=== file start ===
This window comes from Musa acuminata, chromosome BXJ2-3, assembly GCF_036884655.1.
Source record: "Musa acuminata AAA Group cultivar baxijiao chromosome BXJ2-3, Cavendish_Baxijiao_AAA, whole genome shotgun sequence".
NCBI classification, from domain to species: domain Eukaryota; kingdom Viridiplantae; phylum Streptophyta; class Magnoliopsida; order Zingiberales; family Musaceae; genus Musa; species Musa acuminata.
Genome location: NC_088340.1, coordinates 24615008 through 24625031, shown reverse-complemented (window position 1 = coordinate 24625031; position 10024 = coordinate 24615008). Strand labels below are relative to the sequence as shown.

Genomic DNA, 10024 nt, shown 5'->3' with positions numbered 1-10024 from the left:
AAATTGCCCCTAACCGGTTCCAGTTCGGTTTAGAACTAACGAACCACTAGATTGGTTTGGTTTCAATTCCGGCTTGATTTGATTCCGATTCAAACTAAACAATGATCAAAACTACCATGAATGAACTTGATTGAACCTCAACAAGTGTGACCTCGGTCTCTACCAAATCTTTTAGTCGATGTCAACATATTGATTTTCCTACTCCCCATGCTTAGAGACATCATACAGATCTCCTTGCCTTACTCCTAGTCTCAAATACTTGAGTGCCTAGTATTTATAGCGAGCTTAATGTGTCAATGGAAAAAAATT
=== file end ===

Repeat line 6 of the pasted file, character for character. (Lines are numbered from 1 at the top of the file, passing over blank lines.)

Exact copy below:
AAATTGCCCCTAACCGGTTCCAGTTCGGTTTAGAACTAACGAACCACTAGATTGGTTTGGTTTCAATTCCGGCTTGATTTGATTCCGATTCAAACTAAACAATGATCAAAACTACCATGAATGAACTTGATTGAACCTCAACAAGTGTGACCTCGGTCTCTACCAAATCTTTTAGTCGATGTCAACATATTGATTTTCCTACTCCCCATGCTTAGAGACATCATACAGATCTCCTTGCCTTACTCCTAGTCTCAAATACTTGAGTGCCTAGTATTTATAGCGAGCTTAATGTGTCAATGGAAAAAAATT